For those of you who have read my blog before, I am sure you know that I love… like literally LOVE kombucha.
The only problem is, generally, it’s about four dollars per bottle. This wouldn’t be so bad… except for the fact I wish I could have it every single day.
Rather than blowing all of my savings on a ton of bottles of kombucha, I decided to take initiative and brew my own.
I began to research it, and turns out it’s not that difficult. If I wanted to, I could even purchase a kit for about 60 bucks.
I could even purchase a scoby, but I wanted to go through all of the processes I could go through, so I decided to make my own.
I wanted to see just how inexpensive I could make this project.
Okay, so all I have purchased so far is a one gallon glass jar. Make sure it is all glass.
I spent about 9 dollars total on this.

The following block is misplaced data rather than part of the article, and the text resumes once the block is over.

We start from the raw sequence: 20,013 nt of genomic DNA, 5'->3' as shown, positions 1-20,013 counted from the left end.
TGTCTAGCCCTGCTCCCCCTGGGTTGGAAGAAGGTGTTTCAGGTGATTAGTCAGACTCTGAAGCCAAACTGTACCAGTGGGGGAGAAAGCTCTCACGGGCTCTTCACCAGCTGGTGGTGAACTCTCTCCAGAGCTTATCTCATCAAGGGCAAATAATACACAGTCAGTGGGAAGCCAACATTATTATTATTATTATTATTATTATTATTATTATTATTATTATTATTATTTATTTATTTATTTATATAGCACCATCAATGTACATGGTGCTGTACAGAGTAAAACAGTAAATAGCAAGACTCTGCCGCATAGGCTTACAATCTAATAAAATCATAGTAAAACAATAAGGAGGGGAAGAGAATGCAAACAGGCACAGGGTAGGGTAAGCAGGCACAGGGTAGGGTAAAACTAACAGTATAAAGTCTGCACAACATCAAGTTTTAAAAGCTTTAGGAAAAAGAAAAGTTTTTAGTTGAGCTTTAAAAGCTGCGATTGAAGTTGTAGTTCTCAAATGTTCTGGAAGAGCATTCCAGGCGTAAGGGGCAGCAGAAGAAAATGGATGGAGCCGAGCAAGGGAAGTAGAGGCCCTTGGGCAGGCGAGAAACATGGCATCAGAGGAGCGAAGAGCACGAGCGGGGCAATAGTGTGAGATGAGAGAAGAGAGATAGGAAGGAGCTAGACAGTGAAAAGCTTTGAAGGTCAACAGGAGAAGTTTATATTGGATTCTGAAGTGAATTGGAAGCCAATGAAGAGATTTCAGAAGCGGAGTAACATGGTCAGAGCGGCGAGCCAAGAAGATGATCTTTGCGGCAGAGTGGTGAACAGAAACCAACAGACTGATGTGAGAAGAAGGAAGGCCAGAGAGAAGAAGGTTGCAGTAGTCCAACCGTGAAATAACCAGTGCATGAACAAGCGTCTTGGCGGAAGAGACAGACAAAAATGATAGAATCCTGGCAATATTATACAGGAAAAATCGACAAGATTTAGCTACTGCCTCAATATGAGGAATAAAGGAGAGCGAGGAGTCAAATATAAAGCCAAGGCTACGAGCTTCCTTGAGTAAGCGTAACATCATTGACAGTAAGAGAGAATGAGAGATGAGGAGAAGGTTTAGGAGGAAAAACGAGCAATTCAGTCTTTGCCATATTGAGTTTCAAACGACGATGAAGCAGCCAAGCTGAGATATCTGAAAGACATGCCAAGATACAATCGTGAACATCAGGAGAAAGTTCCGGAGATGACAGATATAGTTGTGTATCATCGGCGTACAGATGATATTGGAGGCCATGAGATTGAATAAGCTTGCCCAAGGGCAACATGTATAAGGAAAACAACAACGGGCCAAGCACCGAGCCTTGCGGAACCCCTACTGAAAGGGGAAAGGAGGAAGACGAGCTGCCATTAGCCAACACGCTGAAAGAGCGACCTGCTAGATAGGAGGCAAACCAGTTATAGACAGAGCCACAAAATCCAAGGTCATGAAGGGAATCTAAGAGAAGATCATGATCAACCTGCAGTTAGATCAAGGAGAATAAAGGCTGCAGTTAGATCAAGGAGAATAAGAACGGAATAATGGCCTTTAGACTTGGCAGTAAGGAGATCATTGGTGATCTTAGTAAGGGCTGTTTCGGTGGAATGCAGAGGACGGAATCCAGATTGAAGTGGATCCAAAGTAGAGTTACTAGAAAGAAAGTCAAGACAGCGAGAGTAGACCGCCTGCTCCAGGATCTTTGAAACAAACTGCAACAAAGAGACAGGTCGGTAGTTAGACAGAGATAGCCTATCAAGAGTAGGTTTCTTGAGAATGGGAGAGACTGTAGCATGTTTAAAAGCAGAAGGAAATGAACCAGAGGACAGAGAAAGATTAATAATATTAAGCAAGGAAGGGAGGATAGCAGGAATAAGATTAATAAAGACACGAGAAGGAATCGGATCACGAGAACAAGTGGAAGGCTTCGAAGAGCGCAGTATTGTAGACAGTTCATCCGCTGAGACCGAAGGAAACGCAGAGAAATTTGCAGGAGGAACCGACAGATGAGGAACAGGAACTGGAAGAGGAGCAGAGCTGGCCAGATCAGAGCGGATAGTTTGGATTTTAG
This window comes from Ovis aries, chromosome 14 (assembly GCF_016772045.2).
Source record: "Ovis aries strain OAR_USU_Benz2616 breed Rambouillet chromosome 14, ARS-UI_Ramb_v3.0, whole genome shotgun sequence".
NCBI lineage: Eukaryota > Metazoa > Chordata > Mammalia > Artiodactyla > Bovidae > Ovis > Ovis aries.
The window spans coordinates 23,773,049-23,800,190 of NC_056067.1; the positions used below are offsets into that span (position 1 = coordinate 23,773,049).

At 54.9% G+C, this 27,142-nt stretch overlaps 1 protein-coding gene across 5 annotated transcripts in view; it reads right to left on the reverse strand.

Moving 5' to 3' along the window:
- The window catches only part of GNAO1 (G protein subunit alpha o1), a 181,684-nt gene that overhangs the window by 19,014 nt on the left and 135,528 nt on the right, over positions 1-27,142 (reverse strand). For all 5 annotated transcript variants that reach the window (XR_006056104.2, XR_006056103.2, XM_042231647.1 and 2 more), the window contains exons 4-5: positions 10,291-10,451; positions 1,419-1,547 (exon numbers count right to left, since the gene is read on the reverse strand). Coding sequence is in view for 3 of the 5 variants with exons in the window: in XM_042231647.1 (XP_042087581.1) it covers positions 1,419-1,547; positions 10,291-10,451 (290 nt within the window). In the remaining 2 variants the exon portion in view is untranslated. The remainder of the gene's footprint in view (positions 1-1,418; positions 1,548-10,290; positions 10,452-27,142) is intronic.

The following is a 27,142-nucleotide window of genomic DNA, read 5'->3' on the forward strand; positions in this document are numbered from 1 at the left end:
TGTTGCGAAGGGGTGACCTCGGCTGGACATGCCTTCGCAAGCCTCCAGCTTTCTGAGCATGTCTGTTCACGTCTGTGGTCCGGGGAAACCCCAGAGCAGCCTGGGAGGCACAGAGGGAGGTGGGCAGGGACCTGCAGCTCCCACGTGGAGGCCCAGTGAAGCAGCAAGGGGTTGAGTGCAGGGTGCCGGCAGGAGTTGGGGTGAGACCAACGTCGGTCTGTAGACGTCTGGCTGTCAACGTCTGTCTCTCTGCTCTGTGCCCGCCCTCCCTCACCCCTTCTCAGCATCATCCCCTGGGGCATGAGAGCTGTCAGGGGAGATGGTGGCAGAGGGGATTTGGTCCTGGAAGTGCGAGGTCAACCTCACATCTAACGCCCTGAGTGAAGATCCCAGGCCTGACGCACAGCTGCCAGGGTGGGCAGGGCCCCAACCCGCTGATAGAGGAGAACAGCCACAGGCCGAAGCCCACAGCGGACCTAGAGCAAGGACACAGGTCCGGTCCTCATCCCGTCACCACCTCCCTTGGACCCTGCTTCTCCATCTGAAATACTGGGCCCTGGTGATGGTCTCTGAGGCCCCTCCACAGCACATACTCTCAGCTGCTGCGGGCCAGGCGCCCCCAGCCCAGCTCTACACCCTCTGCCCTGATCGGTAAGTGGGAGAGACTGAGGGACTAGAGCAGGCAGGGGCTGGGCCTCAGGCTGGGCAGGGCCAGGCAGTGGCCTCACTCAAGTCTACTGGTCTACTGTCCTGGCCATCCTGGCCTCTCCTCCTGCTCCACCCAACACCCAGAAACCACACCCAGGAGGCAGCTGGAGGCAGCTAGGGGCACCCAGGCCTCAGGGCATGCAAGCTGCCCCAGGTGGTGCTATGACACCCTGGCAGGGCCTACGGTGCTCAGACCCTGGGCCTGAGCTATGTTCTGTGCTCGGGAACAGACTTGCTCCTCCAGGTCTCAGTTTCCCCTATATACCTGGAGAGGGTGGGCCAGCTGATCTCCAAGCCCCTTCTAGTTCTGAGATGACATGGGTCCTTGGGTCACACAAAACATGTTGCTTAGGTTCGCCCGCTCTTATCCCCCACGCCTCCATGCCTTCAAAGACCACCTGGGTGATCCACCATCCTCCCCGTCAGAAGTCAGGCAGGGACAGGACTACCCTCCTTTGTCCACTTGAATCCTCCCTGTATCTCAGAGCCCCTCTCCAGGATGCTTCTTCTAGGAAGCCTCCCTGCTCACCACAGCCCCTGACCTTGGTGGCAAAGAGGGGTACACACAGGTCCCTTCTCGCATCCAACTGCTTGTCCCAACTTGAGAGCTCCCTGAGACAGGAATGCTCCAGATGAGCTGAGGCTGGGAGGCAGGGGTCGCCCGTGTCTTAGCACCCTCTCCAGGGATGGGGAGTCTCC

I also already had a 24 ounce mason jar, which is what I used to start growing my scoby.
Speaking on which, let’s get into how to do so.
(make sure all of your equipment is super clean).
You are going to need
1. 1 24 ounce mason jar
2. 1 cup of GT’s natural kombucha (or some other brand… it has to be in its’ simplest form though).
3. 2 tbsp sugar
4. 1 cup water
5. 1 tea bag (I used green tea)
6. 2 paper towels
7. a rubberband or something to secure your paper towels
Pour your kombucha into your jar.
Boil the cup of water, and add in the sugar
Allow to dissolve, and add the tea bag.
Keep covered, but remove from the heat.
Allow to cool. This takes a few hours, but it’s important for the water to be completely cooled off.
Once cool, remove the tea bag, and add to your mason jar.
Place the two paper towels on top and secure.
I used a headband… I didn’t feel like searching for a rubber band 🙂
This now has to sit for about a week before a scoby will be ready to use.
I am going to be taking pictures and documenting this process everyday so you guys can follow along.
I don’t know for sure that this will work out since I’ve never tried before, but you guys will be able to follow me through all the ups and downs of this process.
If this does work, I’ll pretty much have as much kombucha as I could want! 🙂